Not on display
- Sir Hamo Thornycroft 1850–1925
- Wax on wooden base
- Object: 216 × 121 × 83 mm
- Presented by Lady Thornycroft 1926
This is a wax model for the work exhibited first as a plaster at the Royal Academy in 1884 and again at the Academy in 1894, this time in bronze. The bronze, in which the pose of this piece is reversed, was purchased in 1894 by the Walker Art Gallery, Liverpool. According to Spielmann, the sculptor first placed the scythe in the mower's hands with the blade held upwards instead of downwards as in the Tate sketch and the final version. Many bronze statuettes of The Mower were produced in two sizes, and shown at provincial and foreign exhibitions, and frequent references to these occur in the sculptor's diary between 1902 and 1909.
The 1884 Royal Academy catalogue included the following quotation from Matthew Arnold's 'Thyrsis' (published 1867): 'A Mower, who as the tiny swell | Of our boat passing heaved the river grass, | Stood with suspended scythe to see us pass'.
Companion pieces to The Mower were the artist's A Mower Whetting his Scythe (exhibited Royal Academy 1924, private collection) and the bronze The Sower (cast in plaster 1886, Kew Gardens, London). The Tate also owns a bronze cast of The Mower in a different pose (1888-90, Tate Gallery T03963).
The Tate Gallery 1984-86: Illustrated Catalogue of Acquisitions, London 1988, pp.81-2
Elfrida Manning, Marble & Bronze: The Art and Life of Hamo Thornycroft, London and Westfield, New Jersey 1982, pp.17, 90-96, 99, 122, 190, 207 no.152a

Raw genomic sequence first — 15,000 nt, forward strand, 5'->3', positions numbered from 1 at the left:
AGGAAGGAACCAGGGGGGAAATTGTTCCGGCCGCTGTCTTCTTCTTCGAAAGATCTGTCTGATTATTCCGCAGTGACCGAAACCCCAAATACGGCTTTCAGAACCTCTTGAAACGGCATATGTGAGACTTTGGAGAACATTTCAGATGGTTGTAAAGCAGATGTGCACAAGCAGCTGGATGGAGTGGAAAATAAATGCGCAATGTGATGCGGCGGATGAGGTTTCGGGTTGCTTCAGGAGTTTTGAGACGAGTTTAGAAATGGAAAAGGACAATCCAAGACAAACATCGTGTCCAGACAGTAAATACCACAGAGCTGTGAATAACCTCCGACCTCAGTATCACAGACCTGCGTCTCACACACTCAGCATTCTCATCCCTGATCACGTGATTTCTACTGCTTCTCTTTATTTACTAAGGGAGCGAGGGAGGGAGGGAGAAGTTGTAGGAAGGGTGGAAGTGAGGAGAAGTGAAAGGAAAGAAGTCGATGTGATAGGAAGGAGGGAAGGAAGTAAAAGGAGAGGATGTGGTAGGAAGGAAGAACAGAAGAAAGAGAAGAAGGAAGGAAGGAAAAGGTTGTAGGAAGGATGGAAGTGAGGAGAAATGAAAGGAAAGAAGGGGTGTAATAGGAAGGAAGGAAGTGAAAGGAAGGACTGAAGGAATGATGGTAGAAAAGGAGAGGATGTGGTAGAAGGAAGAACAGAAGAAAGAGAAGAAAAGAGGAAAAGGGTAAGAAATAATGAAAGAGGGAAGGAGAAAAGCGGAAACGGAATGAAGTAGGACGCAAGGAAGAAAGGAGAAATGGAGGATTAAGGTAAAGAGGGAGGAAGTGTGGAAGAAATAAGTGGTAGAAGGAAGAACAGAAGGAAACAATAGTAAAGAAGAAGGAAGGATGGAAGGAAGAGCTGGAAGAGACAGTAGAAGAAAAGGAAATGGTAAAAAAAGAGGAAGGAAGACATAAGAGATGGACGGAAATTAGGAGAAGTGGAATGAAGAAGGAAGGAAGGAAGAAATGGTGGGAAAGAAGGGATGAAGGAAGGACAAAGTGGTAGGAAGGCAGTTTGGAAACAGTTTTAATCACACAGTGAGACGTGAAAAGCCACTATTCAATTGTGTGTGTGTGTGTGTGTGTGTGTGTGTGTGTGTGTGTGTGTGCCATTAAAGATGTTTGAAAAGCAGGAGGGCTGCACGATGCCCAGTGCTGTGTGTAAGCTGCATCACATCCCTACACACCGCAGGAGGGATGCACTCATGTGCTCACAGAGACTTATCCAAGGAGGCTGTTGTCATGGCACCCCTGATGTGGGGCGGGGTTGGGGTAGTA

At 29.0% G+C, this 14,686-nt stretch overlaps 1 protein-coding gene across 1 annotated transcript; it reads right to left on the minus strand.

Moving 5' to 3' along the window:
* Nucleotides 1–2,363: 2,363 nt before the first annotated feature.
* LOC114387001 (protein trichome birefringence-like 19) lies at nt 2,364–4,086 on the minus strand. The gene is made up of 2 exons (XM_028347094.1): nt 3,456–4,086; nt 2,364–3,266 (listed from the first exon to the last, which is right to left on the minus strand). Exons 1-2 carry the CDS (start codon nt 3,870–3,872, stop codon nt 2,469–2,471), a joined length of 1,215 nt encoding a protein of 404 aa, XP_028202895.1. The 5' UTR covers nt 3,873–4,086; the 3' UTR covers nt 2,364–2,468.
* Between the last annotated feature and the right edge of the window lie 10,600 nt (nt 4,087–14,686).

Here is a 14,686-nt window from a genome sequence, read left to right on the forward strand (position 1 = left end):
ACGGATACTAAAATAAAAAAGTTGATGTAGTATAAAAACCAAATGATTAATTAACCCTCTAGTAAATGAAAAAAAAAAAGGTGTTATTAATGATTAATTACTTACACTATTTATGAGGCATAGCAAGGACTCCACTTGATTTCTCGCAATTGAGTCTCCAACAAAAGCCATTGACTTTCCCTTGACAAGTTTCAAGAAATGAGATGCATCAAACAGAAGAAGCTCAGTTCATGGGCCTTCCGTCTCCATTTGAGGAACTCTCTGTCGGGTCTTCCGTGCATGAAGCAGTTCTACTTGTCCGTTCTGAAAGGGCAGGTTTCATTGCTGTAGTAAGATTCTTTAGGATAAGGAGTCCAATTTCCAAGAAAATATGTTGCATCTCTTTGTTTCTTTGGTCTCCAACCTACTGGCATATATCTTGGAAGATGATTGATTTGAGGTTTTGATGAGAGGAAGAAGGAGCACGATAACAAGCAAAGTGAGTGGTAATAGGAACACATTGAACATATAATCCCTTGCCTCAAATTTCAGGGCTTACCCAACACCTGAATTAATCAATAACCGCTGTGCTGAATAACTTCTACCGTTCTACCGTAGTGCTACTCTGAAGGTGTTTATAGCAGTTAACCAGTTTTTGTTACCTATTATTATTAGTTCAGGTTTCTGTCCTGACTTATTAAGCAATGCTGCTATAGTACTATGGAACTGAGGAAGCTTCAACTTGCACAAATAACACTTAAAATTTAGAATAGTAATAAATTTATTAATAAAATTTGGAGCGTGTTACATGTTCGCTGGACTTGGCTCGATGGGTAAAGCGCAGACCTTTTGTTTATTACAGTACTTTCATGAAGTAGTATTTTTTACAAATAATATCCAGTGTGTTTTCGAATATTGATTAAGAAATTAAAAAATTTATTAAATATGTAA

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N04214 SKETCH FOR THE MOWER 1882–4
Inscr. ‘H.T. Aug-25 1882’ between feet.
Wax on wooden base, 8 1/2×4 3/4×3 1/4 (21·5×12×8·5).
Presented by Lady Thornycroft 1926.
Lit: M. H. Spielmann, British Sculpture and Sculptors of To-Day, 1901, p.41.
This is a model for the work exhibited first as a plaster at the R.A. in 1884 (1856) and again in bronze at the R.A. in 1894 (1744). The bronze, in which the pose of N04214 is reversed, was purchased in 1894 by the Walker Art Gallery, Liverpool (repr. op. cit., p.43). According to Spielmann the sculptor first placed the scythe in the mower's hands with the blade held upwards instead of downwards as in No.4214 and the final version, and a bronze (8 in. high) in the same pose as N04214 but with the blade held upwards belongs to Lady Thornycroft; this is signed and dated ‘H.T. 1884’. A second, smaller version of the final bronze is also in the Thornycroft collection; it measures 23×9×6 3/4 in., and is signed and dated ‘Hamo Thornycroft R.A. Sc. 1919’. Many bronze statuettes of ‘The Mower’ were produced in two sizes, 14 in. and 22 in. high, and shown at provincial and foreign exhibitions, and frequent references to these occur in the sculptor's diary between 1902 and 1909.
The 1884 R.A. catalogue had the following quotation from Matthew Arnold's Thyrsis:
A Mower, who, as the tiny swell
of our boat passing heaved the river grass,
Stood with suspended scythe to see us pass.
Companion pieces to ‘The Mower’ were ‘A Harvester whetting his Scythe’ and ‘The Sower’.
Mary Chamot, Dennis Farr and Martin Butlin, The Modern British Paintings, Drawings and Sculpture, London 1964, II